I thought that 2009 was the last New Year's when you could wear those glasses with "00" over the eyes, but I was corrected. You've got to put up with a little asymmetry, but it can be done:

Sketch for 2010 Glasses

The last day of the year and the decade is here at last.

It's been a rough decade at the national and international level, but at a personal level, I've really enjoyed it, especially this completely anomalous last year.

Look back.




Talk about what happened in the past.

Happy Hollow

December 30, 2009

At the Stray Words Café...

In a bowl by the cash register, there are words to contemplate:


There's advertising on the floor:


And a fully painted mural where for years there was only a half-painted one:


So drink up!

"I hope he dies."

I'm impressed that it took 12 comments before anyone at Politico said that (or anything like that) after a report that Rush Limbaugh has been hospitalized with chest pains and is in "serious" condition.

ADDED: Much re-tweeted at Twitter: "The people calling for Rush Limbaugh to die are the same people who ask to control your healthcare."

AND: Rush Limbaugh has said on his show many times that once the government runs health care, there is a threat that life-or-death decisions will be made based on politics, and people will worry that if they  criticize the government or espouse the wrong opinions decisions will go against them.

"Ooh, baby, baby, it's a wild world. It's hard to get by just upon a smile..."

Cat Stevens sang that:

And we were talking about smiling. Do you use that tremendously effective device, the smile? It's hard to get by just upon a smile, but it could work as part of a repertoire. Here in Wisconsin, the smile is deployed. And go to Indiana. You'll find some heart-melting smiling amongst the Hoosiers.

But what of people who don't rely on smiling? There are places — maybe places where they call Wisconsin and Indiana "fly-over country" — where people not only don't try to get by just upon a smile; they don't smile at all. And they mistrust those who do rely on smiling. Do you think those people are surly? They think you are unsophisticated. For example, Dick Cheney doesn't smile.

Oh, yes, he does!

Uh! Wow. Now, I need to rethink this. Hmmm. Not sure I know what to do with that smile. Don't try to get by just upon that!

Hey, Cheney is getting blogged like mad today. What the hell did he say?
“[W]e are at war and when President Obama pretends we aren’t, it makes us less safe.... Why doesn’t he want to admit we’re at war? It doesn’t fit with the view of the world he brought with him to the Oval Office. It doesn’t fit with what seems to be the goal of his presidency — social transformation — the restructuring of American society.”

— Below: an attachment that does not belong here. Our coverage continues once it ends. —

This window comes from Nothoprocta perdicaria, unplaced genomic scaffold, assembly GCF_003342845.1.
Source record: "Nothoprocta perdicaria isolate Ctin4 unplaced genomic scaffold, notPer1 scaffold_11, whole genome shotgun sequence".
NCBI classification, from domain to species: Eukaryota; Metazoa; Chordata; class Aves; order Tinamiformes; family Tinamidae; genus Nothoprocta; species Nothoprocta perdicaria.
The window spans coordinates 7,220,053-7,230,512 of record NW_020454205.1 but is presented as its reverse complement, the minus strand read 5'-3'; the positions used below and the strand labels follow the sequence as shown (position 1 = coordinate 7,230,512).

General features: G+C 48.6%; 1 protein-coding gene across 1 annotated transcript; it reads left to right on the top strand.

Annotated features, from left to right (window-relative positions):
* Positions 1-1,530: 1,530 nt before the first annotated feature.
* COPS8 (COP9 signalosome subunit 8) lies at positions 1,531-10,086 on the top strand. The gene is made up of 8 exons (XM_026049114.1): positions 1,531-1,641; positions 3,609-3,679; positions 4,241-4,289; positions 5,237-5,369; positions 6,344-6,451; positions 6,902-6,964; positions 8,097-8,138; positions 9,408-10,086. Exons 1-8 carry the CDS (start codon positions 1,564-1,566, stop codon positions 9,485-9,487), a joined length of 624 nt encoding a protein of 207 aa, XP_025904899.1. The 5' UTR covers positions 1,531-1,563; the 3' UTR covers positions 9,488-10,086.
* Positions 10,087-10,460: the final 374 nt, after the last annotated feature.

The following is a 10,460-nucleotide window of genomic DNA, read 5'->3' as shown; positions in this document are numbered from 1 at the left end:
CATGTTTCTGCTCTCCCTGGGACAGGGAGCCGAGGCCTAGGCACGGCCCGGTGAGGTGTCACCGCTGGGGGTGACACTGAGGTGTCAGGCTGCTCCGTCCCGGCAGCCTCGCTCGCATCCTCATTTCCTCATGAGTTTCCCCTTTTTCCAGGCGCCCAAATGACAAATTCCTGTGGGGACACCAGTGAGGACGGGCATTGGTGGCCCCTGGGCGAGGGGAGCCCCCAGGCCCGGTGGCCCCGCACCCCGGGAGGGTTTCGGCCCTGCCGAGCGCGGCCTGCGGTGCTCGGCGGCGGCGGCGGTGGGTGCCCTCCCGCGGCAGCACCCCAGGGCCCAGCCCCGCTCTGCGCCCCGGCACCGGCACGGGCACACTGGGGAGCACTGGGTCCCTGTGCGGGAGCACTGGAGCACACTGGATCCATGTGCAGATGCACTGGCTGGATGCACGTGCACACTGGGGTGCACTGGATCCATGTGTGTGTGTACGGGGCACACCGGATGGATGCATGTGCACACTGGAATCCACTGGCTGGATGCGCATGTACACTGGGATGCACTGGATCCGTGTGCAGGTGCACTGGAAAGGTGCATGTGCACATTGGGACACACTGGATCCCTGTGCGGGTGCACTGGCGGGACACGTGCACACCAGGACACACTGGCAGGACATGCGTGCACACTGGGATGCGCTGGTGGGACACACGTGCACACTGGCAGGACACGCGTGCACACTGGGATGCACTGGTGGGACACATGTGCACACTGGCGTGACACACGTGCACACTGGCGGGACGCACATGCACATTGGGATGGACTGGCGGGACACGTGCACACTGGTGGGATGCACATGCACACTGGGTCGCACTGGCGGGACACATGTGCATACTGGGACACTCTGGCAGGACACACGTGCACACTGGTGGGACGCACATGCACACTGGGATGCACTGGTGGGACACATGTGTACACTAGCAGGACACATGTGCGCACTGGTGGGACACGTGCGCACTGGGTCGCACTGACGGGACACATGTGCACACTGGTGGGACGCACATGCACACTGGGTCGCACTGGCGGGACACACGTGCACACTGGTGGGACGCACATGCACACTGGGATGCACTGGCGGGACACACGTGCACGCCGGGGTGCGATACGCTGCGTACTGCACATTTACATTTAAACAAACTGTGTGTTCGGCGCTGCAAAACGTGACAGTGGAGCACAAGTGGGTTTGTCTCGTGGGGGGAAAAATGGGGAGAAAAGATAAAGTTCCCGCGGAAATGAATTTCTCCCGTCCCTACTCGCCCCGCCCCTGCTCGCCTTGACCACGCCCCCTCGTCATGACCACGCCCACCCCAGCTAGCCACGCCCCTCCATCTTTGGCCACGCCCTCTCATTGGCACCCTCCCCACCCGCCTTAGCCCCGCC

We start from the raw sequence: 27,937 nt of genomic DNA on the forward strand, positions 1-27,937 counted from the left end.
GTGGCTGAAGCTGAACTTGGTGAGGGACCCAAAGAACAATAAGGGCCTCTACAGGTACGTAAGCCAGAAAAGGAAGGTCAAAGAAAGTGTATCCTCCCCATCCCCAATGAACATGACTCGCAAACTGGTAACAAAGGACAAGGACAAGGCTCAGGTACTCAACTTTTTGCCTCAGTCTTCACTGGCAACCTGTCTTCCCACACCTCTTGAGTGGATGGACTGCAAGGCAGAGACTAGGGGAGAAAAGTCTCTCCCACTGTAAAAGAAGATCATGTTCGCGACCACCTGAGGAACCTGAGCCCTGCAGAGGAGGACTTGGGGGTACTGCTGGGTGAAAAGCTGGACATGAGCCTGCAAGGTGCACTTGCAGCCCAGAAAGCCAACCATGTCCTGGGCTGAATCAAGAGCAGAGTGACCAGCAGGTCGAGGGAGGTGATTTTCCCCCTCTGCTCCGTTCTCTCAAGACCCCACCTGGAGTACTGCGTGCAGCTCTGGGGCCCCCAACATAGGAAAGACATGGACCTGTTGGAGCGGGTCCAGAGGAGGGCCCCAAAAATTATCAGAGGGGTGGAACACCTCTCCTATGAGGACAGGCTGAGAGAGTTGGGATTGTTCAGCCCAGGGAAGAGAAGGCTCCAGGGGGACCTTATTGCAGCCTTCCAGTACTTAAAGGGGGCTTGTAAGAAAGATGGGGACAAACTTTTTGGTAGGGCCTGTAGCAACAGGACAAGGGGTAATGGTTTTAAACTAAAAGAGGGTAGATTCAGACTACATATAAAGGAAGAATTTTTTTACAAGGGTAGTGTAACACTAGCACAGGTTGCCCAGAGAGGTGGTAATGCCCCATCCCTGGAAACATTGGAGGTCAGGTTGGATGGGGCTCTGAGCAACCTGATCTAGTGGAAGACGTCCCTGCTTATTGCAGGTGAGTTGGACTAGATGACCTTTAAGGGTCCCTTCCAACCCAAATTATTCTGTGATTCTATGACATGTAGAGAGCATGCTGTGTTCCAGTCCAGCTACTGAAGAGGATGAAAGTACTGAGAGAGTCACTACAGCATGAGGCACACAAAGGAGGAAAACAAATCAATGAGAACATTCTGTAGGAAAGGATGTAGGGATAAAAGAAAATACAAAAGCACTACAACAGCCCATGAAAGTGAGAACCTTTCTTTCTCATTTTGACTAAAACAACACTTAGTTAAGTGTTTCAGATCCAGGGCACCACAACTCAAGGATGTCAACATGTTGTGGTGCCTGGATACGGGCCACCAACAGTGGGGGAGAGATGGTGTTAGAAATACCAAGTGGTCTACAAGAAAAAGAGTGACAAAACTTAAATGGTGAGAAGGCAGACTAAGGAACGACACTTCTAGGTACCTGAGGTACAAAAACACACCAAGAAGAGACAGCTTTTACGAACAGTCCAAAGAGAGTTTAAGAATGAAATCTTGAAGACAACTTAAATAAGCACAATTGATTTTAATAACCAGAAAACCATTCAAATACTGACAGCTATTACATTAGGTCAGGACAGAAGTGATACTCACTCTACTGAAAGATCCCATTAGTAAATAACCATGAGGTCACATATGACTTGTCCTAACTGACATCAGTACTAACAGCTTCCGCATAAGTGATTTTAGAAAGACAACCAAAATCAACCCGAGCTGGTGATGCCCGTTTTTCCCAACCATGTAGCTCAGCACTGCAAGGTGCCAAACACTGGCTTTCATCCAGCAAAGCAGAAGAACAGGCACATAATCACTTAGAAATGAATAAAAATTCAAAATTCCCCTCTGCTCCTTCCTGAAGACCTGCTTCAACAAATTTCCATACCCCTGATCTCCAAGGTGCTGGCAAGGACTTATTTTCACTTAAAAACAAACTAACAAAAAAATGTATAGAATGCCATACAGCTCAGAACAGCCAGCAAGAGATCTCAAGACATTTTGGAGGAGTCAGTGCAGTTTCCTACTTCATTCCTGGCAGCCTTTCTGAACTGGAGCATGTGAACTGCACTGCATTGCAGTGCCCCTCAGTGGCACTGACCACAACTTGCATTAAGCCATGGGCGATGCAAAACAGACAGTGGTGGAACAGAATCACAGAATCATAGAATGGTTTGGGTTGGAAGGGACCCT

Obama wanted to smile at the whole world:

But it's hard to get by just upon a smile.

You can become President just upon a smile... and not much more. But then what do you have?

You're not the world's nice guy. It's not a cocktail party. It's real, and we're the United States.
"As I’ve watched the events of the last few days it is clear once again that President Obama is trying to pretend we are not at war. He seems to think if he has a low-key response to an attempt to blow up an airliner and kill hundreds of people, we won’t be at war. He seems to think if he gives terrorists the rights of Americans, lets them lawyer up and reads them their Miranda rights, we won’t be at war. He seems to think if we bring the mastermind of Sept. 11 to New York, give him a lawyer and trial in civilian court, we won’t be at war.

“He seems to think if he closes Guantanamo and releases the hard-core Al Qaeda-trained terrorists still there, we won’t be at war. He seems to think if he gets rid of the words, ‘war on terror,’ we won’t be at war. But we are at war and when President Obama pretends we aren’t, it makes us less safe. Why doesn’t he want to admit we’re at war? It doesn’t fit with the view of the world he brought with him to the Oval Office. It doesn’t fit with what seems to be the goal of his presidency — social transformation — the restructuring of American society. President Obama’s first object and his highest responsibility must be to defend us against an enemy that knows we are at war."

Back to Cat:

"The road to radicalization ran less through Yemen... than through the Islamic hothouse of London."

John Burns on Umar Farouk Abdulmutallab.
[O]fficials in Washington and London have said they are focusing on the possibility that his London years, including his possible contacts with radical Muslim groups in Britain, were decisive in turning him toward Islamic extremism.

That view, if confirmed, would offer a stark reaffirmation that Britain, the United States’ closest ally, continues to pose a major threat to American security. Critics in Britain and the United States say the British security forces, despite major increases in budgets and manpower in recent years, have not yet succeeded in adequately monitoring, much less restraining, the Islamic militancy that thrives in the vast network of mosques that serve the nation’s 1.5 million Muslims — and on university campuses across the country where nearly 100,000 of the 500,000 students are Muslims, including many, like Mr. Abdulmutallab, from overseas....
[O]ne focus for investigators has been his activities in University College London’s Islamic Society, which he joined soon after enrolling at the university, perhaps partly as a refuge from the persistent loneliness he described in teenage postings on Islamic Web sites before he arrived in Britain....